‘The DeVos Family and the Orlando Magic organization fully supports Magic players who have chosen to leverage their professional platform to send a peaceful and powerful message condemning bigotry, racial injustice and the unwarranted use of violence by police, especially against people of color,’ read the statement. 

‘We are proud of the positive impact our players have made and join with them in the belief that sports can bring people together — bridging divides and promoting inclusion, equality, diversity and unity.’

The DeVos family includes US Secretary of Education Betsy DeVos, who is married to Richard DeVos Jr. — the son and namesake of the Amway co-founder.

On Thursday, former NBA star-turned-TNT broadcaster Charles Barkley said he would support anyone who chose not to kneel during the anthem. 

‘I’m glad these guys are unified,’ he said after players protested on Thursday. 

‘If people don’t kneel, they’re not a bad person. I want to make that perfectly clear. I’m glad they had unity, but if we have a guy who doesn’t want to kneel because the anthem means something to him, he should not be vilified.’ 

Every person present at HP Fieldhouse on the ESPN Wide World of Sports campus near Orlando knelt during the national anthem before the first games of the NBA’s restarted season on Thursday night.

All players, coaches and staff members of the New Orleans Pelicans and Utah Jazz, along with all officials, wore shirts reading ‘BLACK LIVES MATTER,’ which was also printed on the court. Many locked arms with those next to them, while some players raised fists in the air.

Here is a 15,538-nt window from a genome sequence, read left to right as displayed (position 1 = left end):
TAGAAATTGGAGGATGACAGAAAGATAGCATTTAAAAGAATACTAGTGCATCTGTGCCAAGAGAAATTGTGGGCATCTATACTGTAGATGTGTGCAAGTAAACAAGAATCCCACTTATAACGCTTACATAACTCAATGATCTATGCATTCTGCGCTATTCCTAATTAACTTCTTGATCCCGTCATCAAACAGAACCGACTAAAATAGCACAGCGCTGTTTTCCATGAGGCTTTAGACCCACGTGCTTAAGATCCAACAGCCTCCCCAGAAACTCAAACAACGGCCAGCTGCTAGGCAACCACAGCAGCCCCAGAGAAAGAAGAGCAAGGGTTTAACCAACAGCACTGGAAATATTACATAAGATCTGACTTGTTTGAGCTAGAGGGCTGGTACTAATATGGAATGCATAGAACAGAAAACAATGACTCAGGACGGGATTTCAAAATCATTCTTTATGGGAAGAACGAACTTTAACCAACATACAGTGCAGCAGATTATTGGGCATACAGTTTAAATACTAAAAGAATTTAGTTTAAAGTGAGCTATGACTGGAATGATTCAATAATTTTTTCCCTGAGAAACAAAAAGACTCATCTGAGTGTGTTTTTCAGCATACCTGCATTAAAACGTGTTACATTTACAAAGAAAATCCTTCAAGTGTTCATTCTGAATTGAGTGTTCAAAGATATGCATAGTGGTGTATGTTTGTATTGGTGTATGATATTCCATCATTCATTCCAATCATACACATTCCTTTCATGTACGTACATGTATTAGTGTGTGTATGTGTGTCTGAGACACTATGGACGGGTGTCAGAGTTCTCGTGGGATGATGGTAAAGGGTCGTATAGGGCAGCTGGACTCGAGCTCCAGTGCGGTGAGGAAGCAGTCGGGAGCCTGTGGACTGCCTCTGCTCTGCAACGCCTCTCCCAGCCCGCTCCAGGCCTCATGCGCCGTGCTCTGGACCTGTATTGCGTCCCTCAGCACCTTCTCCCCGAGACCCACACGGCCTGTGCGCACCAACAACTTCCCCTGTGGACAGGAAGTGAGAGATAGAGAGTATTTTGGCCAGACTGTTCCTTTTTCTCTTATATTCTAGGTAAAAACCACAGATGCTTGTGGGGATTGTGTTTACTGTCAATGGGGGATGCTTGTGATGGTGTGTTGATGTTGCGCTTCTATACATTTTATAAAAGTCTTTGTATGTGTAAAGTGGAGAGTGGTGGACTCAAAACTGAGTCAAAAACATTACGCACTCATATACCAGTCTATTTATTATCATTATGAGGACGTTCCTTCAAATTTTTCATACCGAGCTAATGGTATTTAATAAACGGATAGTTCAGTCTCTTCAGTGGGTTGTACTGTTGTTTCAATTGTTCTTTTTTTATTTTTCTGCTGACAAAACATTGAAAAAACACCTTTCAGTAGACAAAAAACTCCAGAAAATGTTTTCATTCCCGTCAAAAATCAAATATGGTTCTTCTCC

LeBron James points to the sky after kneeling in protest of racism during the anthem

LeBron James points to the sky after kneeling in protest of racism during the anthem

LeBron James points to the sky after kneeling in protest of racism during the anthem 

The players and coaches on the Los Angeles Lakers and Los Angeles Clippers also knelt prior to Thursday night’s later game at The Arena on the Wide World of Sports campus.

The anthem before the Jazz-Pelicans game was performed virtually by Louisiana native Jon Batiste, who played a rendition with a mix of piano and guitar.

Before the anthem, the TNT broadcast aired an introductory segment narrated by rapper Meek Mill, promoting social justice initiatives and the BLM movement, followed by a segment with several NBA players speaking on the subject.

Players displayed a variety of social justice messages on the backs of their jerseys, including ‘Black Lives Matter,’ ‘Say Their Names’ and ‘I Can’t Breathe.’

The game was the first in four-plus months since the regular season was suspended in March due to the coronavirus pandemic.

Again at the Lakers-Clippers game, various players had social justice messages on the backs of their uniforms. Lakers star LeBron James passed on the option and went with his last name.

The Compton Kidz Club sang the national anthem through a video feed before the Clippers faced the Lakers.